History

The Royal Victoria Hall Foundation dates from 1891 when it held the freehold of The Old Vic Theatre. The Old Vic Theatre opened long before this, in 1818, when it was known as The Royal Coburg. In 1833, it was renamed The Royal Victoria Theatre to honour the queen, and eventually became popularly known by its current name the Old Vic. Over the next forty years The Old Vic became a music hall and – following the fine historical examples of South Bank playhouses – was known for a place to meet people with high energy but low morals! 

In the 1870s, Emma Cons bought the theatre and reopened it as The Royal Victoria Hall, from which the charity takes its name. This was a temperance venue, a tea and coffee house. They provided entertainment but also wanted to bring education to people who were excluded from proper schooling, as so many were in the Victorian age. Lectures were held backstage. This plan was financially supported by Samuel Morley. The educational programme was a great success and eventually developed into Morley College, which still provides highly regarded courses on Westminster Bridge Road, close to the Theatre.

In 1898 Emma Cons’ niece came to work at the Theatre: Lilian Baylis, after whom the Foundation’s awards are named. Lilian Baylis is one of the most important figures in British theatre, instrumental in establishing or strongly influencing the development of the National Theatre, The Royal Ballet, English National Opera and The Royal Ballet School. Between taking control of the Theatre in 1912 and her death in 1937, she worked at the Old Vic and was devoted to bringing quality theatre to as wide an audience as possible, without regard to education, background or financial position. Baylis took over the Sadler’s Wells theatre in 1931 with the aim to make opera and dance more widely seen. It is these ambitions that The Royal Victoria Hall Foundation tries to support: helping to make theatre a valuable part of people’s lives.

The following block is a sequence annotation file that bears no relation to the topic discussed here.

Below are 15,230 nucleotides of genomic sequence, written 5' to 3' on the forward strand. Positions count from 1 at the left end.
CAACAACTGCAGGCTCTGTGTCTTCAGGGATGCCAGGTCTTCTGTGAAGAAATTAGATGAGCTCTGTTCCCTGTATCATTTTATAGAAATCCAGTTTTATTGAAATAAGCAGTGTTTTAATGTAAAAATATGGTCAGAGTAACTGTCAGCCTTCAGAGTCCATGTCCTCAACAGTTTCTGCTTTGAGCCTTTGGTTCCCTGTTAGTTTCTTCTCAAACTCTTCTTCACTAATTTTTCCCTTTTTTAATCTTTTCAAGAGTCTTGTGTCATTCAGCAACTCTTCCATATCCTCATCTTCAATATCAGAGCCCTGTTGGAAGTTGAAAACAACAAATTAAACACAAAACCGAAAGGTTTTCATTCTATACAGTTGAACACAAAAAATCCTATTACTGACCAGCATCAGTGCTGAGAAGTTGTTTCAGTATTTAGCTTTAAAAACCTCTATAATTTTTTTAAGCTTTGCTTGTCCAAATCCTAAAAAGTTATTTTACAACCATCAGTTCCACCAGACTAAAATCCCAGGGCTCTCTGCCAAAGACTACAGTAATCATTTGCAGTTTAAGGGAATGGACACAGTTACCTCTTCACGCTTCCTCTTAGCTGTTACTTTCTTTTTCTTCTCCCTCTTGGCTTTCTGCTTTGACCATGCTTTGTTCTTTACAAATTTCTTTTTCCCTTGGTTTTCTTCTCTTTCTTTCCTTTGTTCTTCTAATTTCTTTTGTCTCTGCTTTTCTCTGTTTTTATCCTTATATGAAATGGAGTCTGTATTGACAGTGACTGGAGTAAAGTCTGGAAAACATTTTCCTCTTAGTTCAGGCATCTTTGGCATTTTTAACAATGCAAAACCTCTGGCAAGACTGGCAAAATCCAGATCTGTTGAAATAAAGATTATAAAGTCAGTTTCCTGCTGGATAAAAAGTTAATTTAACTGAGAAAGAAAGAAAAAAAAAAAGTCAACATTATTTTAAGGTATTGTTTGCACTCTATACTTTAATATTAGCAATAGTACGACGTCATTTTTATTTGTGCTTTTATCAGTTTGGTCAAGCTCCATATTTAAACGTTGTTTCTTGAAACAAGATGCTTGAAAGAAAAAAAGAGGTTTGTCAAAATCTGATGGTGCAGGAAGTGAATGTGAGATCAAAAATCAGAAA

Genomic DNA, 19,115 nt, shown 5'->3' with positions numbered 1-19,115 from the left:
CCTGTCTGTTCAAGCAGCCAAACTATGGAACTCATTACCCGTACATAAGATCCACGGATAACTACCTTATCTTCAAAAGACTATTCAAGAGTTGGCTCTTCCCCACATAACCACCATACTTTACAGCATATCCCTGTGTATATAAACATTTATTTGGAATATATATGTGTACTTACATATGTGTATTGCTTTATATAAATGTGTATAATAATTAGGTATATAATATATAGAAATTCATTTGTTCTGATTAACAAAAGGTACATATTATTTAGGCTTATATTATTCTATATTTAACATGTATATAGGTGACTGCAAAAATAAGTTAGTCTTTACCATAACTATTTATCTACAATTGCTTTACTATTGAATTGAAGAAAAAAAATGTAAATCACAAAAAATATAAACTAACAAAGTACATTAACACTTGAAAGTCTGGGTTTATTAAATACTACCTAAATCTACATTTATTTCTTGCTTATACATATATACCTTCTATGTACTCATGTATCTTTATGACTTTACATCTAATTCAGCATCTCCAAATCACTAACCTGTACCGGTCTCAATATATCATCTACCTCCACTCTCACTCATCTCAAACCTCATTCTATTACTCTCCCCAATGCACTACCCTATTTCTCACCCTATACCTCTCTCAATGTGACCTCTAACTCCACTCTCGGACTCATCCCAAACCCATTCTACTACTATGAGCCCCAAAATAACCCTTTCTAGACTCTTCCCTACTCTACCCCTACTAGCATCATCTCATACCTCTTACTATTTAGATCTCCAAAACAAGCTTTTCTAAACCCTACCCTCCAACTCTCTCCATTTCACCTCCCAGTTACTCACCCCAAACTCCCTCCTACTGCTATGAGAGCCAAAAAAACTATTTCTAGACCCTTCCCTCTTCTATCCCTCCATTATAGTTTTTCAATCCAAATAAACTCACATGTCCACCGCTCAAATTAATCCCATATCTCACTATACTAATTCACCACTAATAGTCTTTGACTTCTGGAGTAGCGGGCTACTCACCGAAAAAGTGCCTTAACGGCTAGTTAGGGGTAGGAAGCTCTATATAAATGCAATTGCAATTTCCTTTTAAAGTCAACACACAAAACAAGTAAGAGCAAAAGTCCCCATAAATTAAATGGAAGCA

Lilian Baylis was a deeply religious woman and a notoriously hard worker. Her office was in a box to the left of the stage. From there, she was able to keep an eye on both the administrative and the artistic parts of her business. A gas ring in the prompt corner of The Old Vic stage was used to prepare her food and audiences got used to the smell of sausages, bacon and kippers in the stalls!

Hundreds of performances from most of the biggest names in world theatre have been seen on The Old Vic stage. It was the home of Olivier’s National Theatre before it moved to its purpose-built site on the river. 

The Royal Victoria Hall Foundation is funded principally from the invested proceeds of the sale of The Old Vic Theatre in 1982, plus subsequent gifts and bequests. It is no longer legally or administratively connected to the modern theatre, although retains fond historical links and owns the Theatre’s archives (1918-1963) which are held at The University of Bristol Theatre collection, and holds the annual Lilian Baylis Award ceremony at The Old Vic, by kind permission of the management.